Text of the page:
You might think that our most memorable meal in Morocco was the lavish spread we enjoyed (10 "salads", which were mostly cooked vegie dishes, to commence; chicken tajine; pastries and mint tea & fresh fruit) served in an opulent Dar in Fes with rugs, coloured tiles, mirrors, brass and copper everywhere. But no. It was in a simple café opposite the ruins of the ancient Roman town of Volubilis, once the biggest Roman post in north Africa.
When I went into the gloomy interior of the café, where old men sat sipping black coffee, I asked the young owner what he proposed for lunch (since there wasn't any menu). How about salad followed by tajine of meatballs in tomato sauce? Sounded great, so we sat on the terrace overlooking the café garden and the Roman ruins. A few moments later, after giving us the inevitable bowl of olives and flat Moroccan bread, our host, Mohammed (who else?) walked a couple of paces and cut a lettuce from the garden. He then went and picked a ripe orange, and made us a superb salad seasoned with oil, vinegar and lots of black pepper.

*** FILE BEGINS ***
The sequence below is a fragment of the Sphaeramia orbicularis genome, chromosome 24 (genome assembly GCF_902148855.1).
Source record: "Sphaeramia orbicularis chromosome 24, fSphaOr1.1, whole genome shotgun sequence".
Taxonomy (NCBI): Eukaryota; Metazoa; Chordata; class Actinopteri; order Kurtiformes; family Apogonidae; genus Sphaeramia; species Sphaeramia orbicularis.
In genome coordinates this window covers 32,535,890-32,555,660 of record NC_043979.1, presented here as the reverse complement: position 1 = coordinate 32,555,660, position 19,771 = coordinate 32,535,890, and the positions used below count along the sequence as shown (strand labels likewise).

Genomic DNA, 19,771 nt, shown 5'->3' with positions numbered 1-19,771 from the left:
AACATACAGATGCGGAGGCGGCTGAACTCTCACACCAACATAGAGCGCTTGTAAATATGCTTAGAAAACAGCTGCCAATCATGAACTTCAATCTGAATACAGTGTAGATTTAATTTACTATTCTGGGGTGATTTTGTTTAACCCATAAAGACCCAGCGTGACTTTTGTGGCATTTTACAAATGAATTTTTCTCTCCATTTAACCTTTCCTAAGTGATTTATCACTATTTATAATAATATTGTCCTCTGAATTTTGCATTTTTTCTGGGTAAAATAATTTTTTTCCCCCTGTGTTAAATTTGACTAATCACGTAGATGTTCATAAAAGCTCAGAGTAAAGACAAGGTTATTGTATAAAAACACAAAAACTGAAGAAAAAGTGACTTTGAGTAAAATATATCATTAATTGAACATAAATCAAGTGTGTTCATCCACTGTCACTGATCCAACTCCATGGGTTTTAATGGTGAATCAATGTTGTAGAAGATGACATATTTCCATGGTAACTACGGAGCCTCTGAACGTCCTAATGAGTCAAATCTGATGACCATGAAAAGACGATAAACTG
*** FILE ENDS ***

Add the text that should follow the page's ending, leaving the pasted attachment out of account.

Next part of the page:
The meatballs were bathed in a really rich tomato sauce, simple but incredibly good. Time and again in Morocco, we found the fresh produce (which had never seen a refrigerated storage room or a supermarket chiller) intensely flavoured and ripened to perfection. Even the meat always looks good, and you can see which part of the beast it has come from.
After we finished our meal, Mohammed asked us if we'd like to see a special place. Why not? So we followed him into his orchard where two pomegranate trees meeting overhead formed a shady spot. "Would you like to have a siesta here?" he asked, indicating the large mat under the trees. Alas, we didn't have time, but we did have time to enjoy the bowl of freshly picked figs that he gave us. "I don't charge you, they are a gift because I like you". Now that is true Moroccan hospitality, and what turned a simple but delicious meal into a feast.